The first year the potato blight ravaged through the Irish crop, sparking the start of the famine, is commemorated in "1845: Memento Mori."
A new blown-glass exhibit which opened in Washington state this month commemorates the tragedy of the Great Hunger with 1,845 glass potatoes.
1845 was the first year that blight destroyed the Irish potato crop, sparking the start of almost a decade of hunger for the country and causing the death of one million people and the emigration of a million more.
The exhibit, entitled "1845: Memento Mori," is the creation of Seattle-based artist Paula Stokes, a native of Co Meath, and is currently on display at the Jefferson Museum of Art & History, Port Townsend, WA.
Continuing through August 26, "1845: Memento Mori" is dedicated to the Irish Potato Famine and consists of 1,845 hand-blown glass potatoes piled in the form of a cairn. A cairn is a pile of stones that in this case suggests a burial monument to the more than one million people who died from starvation and related diseases in Ireland between 1845 and 1852.
Stokes told the Peninsula Daily News: “As Alexander Betts stated in a recent article in The Guardian about human migration, ‘Whether they are fleeing armed conflict or economic deprivation — or both — people will continue trying to cross borders in search of a decent life, and the global community needs to address this.’
“I have created an installation made of 1845 handblown glass potatoes that are piled into the form of a cairn. A cairn is a pile of stones that serves as a land marker, but in this case, it suggests a burial monument, and instead of stones, I am piling potatoes.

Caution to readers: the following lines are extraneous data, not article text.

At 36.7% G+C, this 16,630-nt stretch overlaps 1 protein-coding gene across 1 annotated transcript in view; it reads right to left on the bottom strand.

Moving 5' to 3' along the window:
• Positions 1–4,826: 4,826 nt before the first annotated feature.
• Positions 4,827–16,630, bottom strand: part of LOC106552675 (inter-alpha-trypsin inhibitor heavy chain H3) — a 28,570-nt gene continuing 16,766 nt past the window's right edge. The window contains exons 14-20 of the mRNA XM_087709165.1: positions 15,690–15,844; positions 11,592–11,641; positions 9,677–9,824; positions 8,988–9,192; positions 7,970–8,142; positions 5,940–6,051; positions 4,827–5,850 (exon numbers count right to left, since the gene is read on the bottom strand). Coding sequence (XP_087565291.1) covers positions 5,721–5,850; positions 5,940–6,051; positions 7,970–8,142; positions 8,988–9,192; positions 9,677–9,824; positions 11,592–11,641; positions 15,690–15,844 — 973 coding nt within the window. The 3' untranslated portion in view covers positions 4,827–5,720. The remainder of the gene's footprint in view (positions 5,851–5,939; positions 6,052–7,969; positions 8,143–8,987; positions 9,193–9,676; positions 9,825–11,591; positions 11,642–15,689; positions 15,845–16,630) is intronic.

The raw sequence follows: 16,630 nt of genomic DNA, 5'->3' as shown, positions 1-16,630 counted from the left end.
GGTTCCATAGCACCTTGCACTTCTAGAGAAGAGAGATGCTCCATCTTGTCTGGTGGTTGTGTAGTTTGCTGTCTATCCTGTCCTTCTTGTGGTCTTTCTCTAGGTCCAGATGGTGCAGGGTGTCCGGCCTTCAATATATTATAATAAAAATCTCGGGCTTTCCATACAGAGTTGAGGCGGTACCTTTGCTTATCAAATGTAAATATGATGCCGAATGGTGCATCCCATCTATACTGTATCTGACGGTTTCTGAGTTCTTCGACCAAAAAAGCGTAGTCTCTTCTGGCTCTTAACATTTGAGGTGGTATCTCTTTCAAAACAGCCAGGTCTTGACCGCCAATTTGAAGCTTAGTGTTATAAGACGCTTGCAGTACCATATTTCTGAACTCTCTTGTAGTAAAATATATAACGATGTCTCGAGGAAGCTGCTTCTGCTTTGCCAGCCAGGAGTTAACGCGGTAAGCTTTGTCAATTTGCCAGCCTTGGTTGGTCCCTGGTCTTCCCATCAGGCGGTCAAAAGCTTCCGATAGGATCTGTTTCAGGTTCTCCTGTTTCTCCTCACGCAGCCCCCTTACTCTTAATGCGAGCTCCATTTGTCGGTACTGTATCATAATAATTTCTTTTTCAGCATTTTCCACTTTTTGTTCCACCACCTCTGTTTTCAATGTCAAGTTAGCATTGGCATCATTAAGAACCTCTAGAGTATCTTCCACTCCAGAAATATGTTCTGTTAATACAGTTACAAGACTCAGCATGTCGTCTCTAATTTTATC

“The number of the glass potatoes, 1845, also the title of the project, references the year that the potato blight came to Ireland, marking the beginning of a period of mass starvation, disease and emigration. Over 1.5 million people died, and a further 1 million emigrated to Australia [or] Canada but mostly to America.
“Despite my full integration into a new world, I have never managed to shake the intense longing of living so far away from 'home,'" added Stokes, who moved to Seattle in 1993.
“In creating this work, I honor my Irish heritage and culture, and all immigrants who have come before me.
“I also want to throw light on historical events that have shaped the present and open a dialogue on how we can learn from the past. I hope to create a bridge between the old and new, the past and the present. And in doing so I hope to elicit compassionate reflection that transcends the polarizing politics of our current time.”
"1845: Memento Mori" will be exhibited at METHOD Gallery in Seattle from Oct. 18 to Nov. 30, traveling to several locations in Ireland in 2020.
It is currently showing for the first time at the Jefferson Museum of Art & History at 540 Water St. in Port Townsend, Washington until August 26.
You can find more information on Paula Stokes work here.